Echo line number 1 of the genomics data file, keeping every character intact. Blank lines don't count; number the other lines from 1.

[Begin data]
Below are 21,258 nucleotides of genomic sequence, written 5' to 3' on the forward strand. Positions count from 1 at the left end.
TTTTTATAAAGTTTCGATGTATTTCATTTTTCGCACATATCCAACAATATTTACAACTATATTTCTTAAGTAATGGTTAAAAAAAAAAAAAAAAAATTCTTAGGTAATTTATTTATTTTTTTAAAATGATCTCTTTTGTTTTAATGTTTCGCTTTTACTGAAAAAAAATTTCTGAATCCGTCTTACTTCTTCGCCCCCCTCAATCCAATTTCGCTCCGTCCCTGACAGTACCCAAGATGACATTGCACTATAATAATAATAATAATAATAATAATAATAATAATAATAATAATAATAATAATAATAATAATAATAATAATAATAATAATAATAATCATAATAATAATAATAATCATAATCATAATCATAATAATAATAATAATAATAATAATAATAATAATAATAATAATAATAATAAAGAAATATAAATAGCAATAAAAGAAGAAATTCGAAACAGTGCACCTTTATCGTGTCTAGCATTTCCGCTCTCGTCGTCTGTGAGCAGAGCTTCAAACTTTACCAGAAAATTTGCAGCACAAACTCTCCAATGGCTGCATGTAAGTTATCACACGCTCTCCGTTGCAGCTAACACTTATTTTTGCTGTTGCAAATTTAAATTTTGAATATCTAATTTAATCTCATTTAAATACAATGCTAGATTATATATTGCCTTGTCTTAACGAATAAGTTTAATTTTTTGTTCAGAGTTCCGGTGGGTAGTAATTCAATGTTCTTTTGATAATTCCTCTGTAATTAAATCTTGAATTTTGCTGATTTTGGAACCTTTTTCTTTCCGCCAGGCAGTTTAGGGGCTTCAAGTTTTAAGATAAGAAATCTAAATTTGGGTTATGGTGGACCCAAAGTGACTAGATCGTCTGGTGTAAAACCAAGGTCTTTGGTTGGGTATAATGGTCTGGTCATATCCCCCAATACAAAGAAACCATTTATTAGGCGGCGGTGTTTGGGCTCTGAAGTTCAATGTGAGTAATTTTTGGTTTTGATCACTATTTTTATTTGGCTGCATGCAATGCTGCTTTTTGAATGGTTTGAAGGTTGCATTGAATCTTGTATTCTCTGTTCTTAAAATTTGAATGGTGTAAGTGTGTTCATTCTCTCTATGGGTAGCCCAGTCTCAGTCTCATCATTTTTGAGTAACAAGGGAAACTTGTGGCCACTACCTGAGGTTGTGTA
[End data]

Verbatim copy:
Below are 21,258 nucleotides of genomic sequence, written 5' to 3' on the forward strand. Positions count from 1 at the left end.